Researcher in Focus: Dr Lucienne Loh
Posted on: 28 October 2022 by Nick Jones in 2022 Posts
This month’s researcher in focus is Dr Lucienne Loh, Reader in the Department of English. Lucienne is co-curator for 'Chinese and British', a major exhibition at the British Library opening on the 18th of November 2022 celebrating the contributions of Chinese people and their communities to British society since the seventeenth-century to the present day.
The 'Chinese and British' exhibition draws on Lucienne’s research into community activism by Chinese community groups and especially community oral history projects that chart personal journeys of migration through survival and struggle made by the Chinese diaspora in Britain.
Her research with the Chinese community in Liverpool has led her to major collaborations with FACT artists such as Yarli Allison, who created a VR version of Pitt Street in Liverpool where some of the early Chinese settlers were housed. Yarli’s video installation was titled 'In 1875 We Met At the Docks of Liverpool'. Lucienne continues to consult with a range of researchers and artists across the country who are interested in the Chinese community in Liverpool and she is developing a research and teaching partnership between the English Department, Liverpool Everyman & Playhouse theatres and London-based New Earth Theatre, a national touring theatre company that places British East and South East Asian (BESEA) artists and communities at the heart of all their work.
In 2020, Lucienne, together with Dr. Alex Tickell from the Open University, established the British Chinese Studies Network, the first international research network bringing together researchers, artists and creative writers who are interested in research and public engagement projects on the history and culture of British-Chinese communities and individuals. The network regularly holds events and talks, and seeks to showcase new research and creative writing.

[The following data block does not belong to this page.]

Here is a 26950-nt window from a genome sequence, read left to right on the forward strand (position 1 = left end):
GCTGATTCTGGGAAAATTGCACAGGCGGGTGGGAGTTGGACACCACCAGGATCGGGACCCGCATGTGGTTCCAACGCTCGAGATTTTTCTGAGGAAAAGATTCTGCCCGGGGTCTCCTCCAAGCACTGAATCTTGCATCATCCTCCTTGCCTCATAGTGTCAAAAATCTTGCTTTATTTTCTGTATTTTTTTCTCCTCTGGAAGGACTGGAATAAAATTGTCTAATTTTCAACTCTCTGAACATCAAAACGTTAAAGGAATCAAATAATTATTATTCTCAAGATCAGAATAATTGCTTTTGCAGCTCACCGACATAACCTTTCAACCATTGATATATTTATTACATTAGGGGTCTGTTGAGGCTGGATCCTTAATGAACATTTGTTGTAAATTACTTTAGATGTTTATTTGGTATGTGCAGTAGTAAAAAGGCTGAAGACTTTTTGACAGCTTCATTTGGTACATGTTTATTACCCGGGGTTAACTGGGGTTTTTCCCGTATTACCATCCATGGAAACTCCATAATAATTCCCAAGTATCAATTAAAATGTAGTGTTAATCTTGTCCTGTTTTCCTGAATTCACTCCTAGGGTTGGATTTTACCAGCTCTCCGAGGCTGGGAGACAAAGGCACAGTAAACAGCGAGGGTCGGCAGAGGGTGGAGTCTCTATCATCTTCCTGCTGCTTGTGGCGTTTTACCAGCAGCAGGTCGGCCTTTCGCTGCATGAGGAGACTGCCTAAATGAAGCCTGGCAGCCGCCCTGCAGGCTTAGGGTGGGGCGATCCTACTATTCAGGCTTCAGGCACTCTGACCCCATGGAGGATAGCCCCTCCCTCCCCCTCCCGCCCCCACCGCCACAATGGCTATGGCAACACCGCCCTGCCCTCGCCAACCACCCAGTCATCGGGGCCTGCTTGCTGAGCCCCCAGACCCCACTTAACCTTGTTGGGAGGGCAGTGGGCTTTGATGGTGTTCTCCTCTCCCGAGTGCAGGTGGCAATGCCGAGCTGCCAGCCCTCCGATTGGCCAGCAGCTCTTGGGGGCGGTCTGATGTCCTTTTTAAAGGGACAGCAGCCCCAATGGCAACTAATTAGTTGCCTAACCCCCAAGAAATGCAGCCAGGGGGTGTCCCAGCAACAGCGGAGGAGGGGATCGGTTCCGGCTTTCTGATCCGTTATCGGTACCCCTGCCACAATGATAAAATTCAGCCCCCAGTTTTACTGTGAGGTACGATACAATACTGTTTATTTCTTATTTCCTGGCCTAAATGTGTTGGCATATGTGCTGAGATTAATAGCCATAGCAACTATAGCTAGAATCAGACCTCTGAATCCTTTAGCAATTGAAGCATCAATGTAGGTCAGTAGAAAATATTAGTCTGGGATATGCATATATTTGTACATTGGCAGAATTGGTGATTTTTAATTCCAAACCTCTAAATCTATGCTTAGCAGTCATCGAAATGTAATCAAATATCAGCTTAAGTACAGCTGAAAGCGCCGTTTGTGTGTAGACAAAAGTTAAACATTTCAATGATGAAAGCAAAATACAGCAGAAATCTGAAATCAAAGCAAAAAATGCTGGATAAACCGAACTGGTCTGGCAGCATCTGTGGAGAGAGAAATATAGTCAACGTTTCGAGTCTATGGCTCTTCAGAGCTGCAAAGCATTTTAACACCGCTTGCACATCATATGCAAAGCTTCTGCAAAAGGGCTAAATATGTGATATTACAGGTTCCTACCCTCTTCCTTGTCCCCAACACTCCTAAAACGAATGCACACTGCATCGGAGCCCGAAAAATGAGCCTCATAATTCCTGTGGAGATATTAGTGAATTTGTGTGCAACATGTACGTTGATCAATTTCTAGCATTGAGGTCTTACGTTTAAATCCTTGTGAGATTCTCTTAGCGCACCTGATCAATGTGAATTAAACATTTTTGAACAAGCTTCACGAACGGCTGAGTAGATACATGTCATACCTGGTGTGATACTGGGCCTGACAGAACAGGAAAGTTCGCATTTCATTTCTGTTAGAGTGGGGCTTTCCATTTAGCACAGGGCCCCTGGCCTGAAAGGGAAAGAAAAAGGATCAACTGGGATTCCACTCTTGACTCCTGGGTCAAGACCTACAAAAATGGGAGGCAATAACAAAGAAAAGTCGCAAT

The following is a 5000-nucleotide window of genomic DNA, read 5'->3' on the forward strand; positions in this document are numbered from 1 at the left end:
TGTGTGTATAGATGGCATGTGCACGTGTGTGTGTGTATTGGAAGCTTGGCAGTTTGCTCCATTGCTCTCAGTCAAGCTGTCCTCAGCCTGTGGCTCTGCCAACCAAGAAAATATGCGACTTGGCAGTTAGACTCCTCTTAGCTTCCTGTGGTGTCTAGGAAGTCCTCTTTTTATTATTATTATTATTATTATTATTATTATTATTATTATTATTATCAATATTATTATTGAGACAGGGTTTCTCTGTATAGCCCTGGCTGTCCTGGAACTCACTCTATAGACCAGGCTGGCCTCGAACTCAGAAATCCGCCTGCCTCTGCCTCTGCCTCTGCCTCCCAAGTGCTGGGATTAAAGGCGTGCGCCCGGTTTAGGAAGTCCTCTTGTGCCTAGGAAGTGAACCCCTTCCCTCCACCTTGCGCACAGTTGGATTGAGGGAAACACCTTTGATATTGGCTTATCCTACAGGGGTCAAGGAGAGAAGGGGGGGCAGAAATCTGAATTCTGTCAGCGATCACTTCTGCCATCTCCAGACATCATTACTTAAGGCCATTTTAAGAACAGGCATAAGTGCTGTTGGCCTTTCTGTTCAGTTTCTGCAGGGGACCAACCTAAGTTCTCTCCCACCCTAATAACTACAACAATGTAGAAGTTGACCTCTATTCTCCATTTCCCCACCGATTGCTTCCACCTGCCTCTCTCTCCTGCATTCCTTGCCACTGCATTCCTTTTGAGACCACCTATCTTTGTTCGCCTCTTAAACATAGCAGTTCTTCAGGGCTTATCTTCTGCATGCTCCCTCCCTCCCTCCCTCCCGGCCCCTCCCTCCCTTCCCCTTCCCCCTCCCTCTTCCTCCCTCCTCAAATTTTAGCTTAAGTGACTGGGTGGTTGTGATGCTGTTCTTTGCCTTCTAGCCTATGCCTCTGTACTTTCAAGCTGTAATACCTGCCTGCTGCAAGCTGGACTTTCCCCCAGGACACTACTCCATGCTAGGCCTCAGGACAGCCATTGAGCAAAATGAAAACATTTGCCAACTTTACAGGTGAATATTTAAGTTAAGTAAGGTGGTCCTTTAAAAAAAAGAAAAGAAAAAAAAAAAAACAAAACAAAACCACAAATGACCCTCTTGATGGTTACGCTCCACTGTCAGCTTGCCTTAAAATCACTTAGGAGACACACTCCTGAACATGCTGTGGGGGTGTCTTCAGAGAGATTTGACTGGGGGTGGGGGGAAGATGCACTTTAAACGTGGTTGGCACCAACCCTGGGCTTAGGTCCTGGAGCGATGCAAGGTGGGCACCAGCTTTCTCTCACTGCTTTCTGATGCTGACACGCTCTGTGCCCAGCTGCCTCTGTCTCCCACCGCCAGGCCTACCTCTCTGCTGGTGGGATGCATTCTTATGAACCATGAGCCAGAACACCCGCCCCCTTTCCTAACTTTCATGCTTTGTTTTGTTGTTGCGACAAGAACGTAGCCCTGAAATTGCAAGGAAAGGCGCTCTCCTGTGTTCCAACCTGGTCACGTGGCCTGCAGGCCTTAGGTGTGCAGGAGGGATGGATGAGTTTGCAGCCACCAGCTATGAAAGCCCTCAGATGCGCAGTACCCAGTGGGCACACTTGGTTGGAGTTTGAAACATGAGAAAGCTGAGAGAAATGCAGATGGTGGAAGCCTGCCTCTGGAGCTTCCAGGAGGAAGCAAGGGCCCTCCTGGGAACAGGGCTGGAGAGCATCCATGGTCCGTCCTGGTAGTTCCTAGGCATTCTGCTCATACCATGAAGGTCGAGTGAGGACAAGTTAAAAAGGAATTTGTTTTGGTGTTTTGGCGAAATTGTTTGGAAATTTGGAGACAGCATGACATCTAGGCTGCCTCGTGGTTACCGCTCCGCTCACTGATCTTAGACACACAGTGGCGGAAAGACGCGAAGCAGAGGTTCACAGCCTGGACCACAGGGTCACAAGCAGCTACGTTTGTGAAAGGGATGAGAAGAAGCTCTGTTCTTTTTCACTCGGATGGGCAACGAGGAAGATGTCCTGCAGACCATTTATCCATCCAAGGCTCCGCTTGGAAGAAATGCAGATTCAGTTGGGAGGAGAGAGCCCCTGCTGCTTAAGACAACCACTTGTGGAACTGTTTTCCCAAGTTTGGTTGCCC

Lucienne is particularly interested in the cultural history of the intersection between Chinese food culture and racism as well as forms of resistance to that nexus, an area of research that also has resonance within the context of COVID-19. She introduced some of this research to NHS practitioners through the 'Provocations Seminar Series', a research seminar series that she co-designed with NHS R&D NorthWest’s Dr. Stuart Eglin. The seminar series brings cutting-edge HSS research into conversation with NHS practitioners who may then develop further cross-disciplinary collaborative research projects and influence policy in innovative ways. As a result of her seminar, Lucienne is currently working with an NHS physiotherapist on the way that pain is expressed by underrepresented service users in the NHS and how community-based stories may allow a platform to articulate pain.
Lucienne’s other major strand of research involves studying contemporary fiction by Black British writers who explore the history of transatlantic slavery. Through GCRF funding, Lucienne has established research networks in Ghana and Jamaica and she hopes to develop this work through an international project that involves heritage institutions in the UK. These international elements of Lucienne’s research develop from her first book, The Postcolonial Country in Contemporary Literature (Palgrave Macmillan 2014) which examines the interconnected legacies of the British empire in the English countryside and in postcolonial rural spaces.
Keywords: Researcher in Focus.